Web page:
Looking over towards where the checkouts are.
This sign made me laugh. That's one formal sweat shirt! (This, by the way, is a sign from Salvation Army corporate, as I recently saw it in my local SA store in Worcester, MA. This generic photo appears on all the category signs, regardless of what they say. There's a comparable generic photo of a woman for the women's clothing.) It also avoids the apostrophe placement in "men's," which is frequently misspelled as "mens'," by dropping it altogether!
Bakery flooring continues along the front of the store partway across the front-end. The registers would have begun where the yellow floor ends (zoom in to see it more clearly).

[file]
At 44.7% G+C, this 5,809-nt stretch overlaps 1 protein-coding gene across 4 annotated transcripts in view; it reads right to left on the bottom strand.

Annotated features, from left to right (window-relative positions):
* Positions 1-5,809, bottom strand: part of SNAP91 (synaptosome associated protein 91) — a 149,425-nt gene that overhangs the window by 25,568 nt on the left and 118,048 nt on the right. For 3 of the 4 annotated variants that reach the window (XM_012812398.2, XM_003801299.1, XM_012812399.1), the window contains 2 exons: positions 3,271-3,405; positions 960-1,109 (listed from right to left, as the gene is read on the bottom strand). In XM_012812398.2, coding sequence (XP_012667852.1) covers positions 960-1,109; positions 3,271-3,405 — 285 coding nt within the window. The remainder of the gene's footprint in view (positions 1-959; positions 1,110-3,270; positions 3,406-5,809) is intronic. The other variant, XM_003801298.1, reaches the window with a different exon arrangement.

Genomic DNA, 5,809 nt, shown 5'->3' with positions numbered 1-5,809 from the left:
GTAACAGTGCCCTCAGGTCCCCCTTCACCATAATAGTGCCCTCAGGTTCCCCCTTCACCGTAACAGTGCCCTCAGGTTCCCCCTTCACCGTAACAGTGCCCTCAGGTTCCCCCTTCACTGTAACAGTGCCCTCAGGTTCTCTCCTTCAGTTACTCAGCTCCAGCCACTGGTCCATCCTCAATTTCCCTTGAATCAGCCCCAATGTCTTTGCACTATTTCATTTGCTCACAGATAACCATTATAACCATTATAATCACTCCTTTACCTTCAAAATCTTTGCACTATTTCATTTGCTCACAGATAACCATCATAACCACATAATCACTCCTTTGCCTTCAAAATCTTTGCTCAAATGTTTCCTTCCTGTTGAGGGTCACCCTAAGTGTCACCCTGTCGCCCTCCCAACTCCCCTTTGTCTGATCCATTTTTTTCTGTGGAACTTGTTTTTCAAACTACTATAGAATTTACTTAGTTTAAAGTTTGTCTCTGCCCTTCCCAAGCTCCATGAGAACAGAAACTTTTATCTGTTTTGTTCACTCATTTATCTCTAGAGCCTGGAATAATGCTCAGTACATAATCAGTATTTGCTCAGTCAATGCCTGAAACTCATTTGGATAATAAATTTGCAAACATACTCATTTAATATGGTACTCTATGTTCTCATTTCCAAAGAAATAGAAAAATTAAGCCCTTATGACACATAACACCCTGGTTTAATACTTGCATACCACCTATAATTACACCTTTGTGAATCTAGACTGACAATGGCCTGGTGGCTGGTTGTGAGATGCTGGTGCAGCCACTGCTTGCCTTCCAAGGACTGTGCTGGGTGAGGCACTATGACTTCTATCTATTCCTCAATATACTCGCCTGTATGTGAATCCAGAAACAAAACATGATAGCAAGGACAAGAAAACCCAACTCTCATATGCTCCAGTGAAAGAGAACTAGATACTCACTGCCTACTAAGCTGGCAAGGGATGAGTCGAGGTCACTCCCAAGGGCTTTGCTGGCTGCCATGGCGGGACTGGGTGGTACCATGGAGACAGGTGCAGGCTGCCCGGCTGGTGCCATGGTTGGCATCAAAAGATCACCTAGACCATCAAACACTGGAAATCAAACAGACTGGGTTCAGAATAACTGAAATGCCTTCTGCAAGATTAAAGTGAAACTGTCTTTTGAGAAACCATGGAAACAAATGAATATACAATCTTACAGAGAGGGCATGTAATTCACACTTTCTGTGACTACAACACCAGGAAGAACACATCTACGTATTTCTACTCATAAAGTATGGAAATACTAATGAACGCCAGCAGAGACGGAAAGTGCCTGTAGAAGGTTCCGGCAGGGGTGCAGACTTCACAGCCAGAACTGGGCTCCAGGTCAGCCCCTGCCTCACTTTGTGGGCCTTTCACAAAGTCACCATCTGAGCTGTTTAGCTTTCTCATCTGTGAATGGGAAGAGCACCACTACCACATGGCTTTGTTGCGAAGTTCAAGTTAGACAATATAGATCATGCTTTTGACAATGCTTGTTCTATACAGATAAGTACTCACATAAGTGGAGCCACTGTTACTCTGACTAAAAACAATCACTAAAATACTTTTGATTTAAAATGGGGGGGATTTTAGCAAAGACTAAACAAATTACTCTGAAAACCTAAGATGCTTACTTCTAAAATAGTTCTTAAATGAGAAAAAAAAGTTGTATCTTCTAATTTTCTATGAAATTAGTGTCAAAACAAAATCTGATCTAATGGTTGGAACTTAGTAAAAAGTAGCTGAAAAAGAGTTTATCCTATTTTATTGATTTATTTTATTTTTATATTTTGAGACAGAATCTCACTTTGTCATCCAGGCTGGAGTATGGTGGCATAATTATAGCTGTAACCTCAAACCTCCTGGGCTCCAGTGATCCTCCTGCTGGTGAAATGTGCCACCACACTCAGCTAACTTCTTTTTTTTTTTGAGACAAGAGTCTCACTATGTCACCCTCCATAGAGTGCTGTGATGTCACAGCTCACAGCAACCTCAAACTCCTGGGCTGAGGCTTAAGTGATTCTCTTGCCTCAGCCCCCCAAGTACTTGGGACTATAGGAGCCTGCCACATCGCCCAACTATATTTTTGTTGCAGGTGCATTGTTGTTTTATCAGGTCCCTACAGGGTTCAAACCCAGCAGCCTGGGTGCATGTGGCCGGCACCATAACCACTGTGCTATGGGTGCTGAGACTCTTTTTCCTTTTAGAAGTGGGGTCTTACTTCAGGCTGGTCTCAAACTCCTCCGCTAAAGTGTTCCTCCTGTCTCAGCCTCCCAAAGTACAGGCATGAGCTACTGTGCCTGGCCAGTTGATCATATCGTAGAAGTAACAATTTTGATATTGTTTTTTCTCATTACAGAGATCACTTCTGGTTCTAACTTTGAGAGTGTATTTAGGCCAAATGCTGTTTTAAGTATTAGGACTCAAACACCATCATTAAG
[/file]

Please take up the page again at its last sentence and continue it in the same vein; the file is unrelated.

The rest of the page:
Tomorrow we have a similarly exciting former ACME, also in the Finger Lakes Region of New York. You won't believe it 'til you've seen it!

Friday, February 22, 2019

Coming Soon!

Next week is...
Continuing our theme from this week's Former A&P Week, we're going to be taking a look at five former ACMEs next week! We're actually going to see stores in New Jersey, New York, and Pennsylvania, so we're getting around this week. Unfortunately we won't be having any tours, but we do get to see two extensive Look Inside posts. Come back on Monday to head up to the Finger Lakes of New York!

Snapshot: Former A&P - Oakland, NJ

Wrapping up our Former A&P Week with a quick look at a former supermarket in Oakland, where we recently saw the ShopRite.